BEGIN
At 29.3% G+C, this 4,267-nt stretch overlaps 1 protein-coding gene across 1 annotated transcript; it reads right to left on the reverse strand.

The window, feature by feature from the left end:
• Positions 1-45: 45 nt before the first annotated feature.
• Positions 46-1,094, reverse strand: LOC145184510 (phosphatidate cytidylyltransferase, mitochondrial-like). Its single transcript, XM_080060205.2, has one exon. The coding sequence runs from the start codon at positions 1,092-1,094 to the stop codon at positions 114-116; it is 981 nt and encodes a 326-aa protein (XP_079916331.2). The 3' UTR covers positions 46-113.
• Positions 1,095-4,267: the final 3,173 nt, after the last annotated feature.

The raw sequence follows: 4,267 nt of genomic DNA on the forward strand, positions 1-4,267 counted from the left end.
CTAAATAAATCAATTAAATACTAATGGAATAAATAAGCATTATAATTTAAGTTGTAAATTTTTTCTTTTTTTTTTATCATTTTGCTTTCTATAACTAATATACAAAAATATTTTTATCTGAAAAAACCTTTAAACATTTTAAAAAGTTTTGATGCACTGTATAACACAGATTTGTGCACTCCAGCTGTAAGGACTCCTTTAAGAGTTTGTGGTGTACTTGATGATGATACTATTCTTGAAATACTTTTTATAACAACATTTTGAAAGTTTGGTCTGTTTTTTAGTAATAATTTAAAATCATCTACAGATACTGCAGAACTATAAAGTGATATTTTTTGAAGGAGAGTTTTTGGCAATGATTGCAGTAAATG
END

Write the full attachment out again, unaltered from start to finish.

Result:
At 29.3% G+C, this 4,267-nt stretch overlaps 1 protein-coding gene across 1 annotated transcript; it reads right to left on the reverse strand.

The window, feature by feature from the left end:
• Positions 1-45: 45 nt before the first annotated feature.
• Positions 46-1,094, reverse strand: LOC145184510 (phosphatidate cytidylyltransferase, mitochondrial-like). Its single transcript, XM_080060205.2, has one exon. The coding sequence runs from the start codon at positions 1,092-1,094 to the stop codon at positions 114-116; it is 981 nt and encodes a 326-aa protein (XP_079916331.2). The 3' UTR covers positions 46-113.
• Positions 1,095-4,267: the final 3,173 nt, after the last annotated feature.

The raw sequence follows: 4,267 nt of genomic DNA on the forward strand, positions 1-4,267 counted from the left end.
CTAAATAAATCAATTAAATACTAATGGAATAAATAAGCATTATAATTTAAGTTGTAAATTTTTTCTTTTTTTTTTATCATTTTGCTTTCTATAACTAATATACAAAAATATTTTTATCTGAAAAAACCTTTAAACATTTTAAAAAGTTTTGATGCACTGTATAACACAGATTTGTGCACTCCAGCTGTAAGGACTCCTTTAAGAGTTTGTGGTGTACTTGATGATGATACTATTCTTGAAATACTTTTTATAACAACATTTTGAAAGTTTGGTCTGTTTTTTAGTAATAATTTAAAATCATCTACAGATACTGCAGAACTATAAAGTGATATTTTTTGAAGGAGAGTTTTTGGCAATGATTGCAGTAAATG